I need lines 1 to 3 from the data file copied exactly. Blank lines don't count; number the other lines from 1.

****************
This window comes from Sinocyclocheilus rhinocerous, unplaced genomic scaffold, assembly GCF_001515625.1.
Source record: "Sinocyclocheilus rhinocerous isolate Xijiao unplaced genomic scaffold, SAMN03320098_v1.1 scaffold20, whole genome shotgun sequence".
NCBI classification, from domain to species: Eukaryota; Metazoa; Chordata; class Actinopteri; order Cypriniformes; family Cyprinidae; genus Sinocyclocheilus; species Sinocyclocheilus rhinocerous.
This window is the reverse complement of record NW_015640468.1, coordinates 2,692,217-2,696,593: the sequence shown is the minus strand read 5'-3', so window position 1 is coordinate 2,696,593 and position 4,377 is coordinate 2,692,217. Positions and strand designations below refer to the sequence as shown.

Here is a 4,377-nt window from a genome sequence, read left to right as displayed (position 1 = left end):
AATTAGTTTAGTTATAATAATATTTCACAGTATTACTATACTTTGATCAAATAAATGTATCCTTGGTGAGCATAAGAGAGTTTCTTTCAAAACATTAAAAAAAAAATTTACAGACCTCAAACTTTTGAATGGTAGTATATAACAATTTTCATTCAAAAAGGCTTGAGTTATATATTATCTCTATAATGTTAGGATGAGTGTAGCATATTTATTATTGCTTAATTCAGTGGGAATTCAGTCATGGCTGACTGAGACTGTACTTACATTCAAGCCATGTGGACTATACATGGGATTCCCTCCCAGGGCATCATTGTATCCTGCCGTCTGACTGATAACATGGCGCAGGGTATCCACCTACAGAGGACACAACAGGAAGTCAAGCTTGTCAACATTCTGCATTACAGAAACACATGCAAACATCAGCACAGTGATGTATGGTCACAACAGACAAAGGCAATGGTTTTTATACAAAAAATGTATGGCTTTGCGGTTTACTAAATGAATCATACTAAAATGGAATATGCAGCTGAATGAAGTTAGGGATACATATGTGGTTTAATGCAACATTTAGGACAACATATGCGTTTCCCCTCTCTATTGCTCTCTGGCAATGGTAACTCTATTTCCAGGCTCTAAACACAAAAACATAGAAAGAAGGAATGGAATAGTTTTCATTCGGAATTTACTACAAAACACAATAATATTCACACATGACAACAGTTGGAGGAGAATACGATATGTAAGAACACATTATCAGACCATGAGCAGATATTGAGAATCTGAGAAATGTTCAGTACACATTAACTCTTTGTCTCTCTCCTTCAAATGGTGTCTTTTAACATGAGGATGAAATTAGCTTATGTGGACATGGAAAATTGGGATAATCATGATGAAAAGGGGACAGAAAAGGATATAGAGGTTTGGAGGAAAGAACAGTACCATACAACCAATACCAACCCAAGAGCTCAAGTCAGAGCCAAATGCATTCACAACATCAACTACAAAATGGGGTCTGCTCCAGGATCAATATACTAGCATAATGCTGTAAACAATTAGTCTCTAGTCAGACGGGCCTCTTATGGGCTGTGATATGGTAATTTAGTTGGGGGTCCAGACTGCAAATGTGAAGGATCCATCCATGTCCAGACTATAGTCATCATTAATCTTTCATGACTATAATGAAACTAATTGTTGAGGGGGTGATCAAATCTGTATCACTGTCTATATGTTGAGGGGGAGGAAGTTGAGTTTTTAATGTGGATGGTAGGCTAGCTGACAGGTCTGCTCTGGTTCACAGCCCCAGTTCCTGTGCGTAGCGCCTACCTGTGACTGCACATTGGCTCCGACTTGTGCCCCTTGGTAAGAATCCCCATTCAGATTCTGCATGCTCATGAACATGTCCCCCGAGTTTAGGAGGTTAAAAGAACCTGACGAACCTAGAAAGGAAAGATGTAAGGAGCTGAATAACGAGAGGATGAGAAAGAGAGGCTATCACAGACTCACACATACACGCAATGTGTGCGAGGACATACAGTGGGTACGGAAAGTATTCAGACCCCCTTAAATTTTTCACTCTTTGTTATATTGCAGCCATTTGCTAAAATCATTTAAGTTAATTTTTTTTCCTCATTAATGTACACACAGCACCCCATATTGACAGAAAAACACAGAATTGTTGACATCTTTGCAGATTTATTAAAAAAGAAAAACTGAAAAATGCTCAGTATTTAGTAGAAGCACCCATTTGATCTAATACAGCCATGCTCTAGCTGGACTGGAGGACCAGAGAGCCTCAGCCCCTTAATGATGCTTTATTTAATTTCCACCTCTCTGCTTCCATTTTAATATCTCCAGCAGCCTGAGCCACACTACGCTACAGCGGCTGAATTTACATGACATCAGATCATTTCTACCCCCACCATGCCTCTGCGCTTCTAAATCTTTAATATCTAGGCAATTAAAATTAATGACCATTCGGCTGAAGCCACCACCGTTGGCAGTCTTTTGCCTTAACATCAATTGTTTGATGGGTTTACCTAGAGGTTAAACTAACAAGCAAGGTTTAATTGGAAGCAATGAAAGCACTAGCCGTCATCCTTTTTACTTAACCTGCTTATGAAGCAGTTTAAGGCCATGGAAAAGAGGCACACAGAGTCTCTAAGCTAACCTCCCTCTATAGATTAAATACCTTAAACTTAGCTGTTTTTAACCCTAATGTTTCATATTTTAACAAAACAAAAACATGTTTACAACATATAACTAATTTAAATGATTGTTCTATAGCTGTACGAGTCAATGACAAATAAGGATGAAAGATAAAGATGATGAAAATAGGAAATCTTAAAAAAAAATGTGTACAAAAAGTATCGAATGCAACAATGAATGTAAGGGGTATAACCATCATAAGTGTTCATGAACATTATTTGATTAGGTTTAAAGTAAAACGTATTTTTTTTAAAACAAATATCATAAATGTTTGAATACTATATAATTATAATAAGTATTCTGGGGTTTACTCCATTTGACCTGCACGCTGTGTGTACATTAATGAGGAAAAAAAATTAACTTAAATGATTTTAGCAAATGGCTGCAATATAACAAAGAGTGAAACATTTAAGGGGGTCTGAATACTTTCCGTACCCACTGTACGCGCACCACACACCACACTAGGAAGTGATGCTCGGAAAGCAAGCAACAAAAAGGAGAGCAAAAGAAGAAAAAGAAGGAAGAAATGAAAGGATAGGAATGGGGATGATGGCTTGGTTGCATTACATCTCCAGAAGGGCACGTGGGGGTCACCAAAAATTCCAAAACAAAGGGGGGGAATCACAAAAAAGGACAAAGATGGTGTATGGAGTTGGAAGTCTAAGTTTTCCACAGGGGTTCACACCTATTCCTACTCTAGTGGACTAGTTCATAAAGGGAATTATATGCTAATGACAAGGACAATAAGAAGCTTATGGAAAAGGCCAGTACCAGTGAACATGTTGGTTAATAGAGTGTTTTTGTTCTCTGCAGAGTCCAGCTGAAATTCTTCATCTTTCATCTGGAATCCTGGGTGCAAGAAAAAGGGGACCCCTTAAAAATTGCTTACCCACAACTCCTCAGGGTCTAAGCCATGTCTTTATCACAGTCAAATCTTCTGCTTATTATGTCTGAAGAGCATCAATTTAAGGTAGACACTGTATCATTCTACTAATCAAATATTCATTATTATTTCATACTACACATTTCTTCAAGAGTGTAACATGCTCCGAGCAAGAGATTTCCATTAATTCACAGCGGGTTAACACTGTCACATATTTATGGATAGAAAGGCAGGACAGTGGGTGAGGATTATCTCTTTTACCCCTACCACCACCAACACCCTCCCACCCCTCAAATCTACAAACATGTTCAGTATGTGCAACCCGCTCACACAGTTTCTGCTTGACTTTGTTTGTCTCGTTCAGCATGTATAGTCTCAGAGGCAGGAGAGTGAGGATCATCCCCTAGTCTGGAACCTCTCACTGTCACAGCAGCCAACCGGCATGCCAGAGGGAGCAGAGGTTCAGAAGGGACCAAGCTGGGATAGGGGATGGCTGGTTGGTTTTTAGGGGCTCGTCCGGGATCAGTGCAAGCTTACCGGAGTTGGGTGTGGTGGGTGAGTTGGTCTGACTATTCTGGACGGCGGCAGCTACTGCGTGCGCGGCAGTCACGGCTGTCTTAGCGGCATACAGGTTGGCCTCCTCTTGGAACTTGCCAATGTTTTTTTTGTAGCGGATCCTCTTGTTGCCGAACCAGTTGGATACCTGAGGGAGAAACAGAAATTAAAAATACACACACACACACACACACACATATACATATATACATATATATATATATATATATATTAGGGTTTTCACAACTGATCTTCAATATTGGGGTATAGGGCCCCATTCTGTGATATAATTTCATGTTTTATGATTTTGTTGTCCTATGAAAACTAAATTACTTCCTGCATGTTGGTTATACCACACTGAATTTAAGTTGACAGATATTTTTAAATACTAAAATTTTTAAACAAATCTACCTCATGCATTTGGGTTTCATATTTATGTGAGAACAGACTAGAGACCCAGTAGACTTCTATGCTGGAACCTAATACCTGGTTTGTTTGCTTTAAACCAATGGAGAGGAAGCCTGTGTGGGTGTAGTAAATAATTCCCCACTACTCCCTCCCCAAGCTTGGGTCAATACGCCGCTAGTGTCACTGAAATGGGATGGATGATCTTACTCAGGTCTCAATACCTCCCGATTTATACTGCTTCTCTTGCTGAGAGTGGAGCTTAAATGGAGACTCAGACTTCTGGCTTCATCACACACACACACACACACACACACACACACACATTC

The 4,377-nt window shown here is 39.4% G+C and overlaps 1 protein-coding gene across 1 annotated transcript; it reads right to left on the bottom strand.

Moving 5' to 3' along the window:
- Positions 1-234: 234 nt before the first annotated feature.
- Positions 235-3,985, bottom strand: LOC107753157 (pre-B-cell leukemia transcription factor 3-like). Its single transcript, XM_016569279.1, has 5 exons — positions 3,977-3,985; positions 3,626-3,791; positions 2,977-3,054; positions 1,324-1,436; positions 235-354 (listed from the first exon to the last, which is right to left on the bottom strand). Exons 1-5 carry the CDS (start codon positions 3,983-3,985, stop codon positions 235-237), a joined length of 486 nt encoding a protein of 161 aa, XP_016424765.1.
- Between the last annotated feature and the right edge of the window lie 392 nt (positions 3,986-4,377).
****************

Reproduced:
This window comes from Sinocyclocheilus rhinocerous, unplaced genomic scaffold, assembly GCF_001515625.1.
Source record: "Sinocyclocheilus rhinocerous isolate Xijiao unplaced genomic scaffold, SAMN03320098_v1.1 scaffold20, whole genome shotgun sequence".
NCBI classification, from domain to species: Eukaryota; Metazoa; Chordata; class Actinopteri; order Cypriniformes; family Cyprinidae; genus Sinocyclocheilus; species Sinocyclocheilus rhinocerous.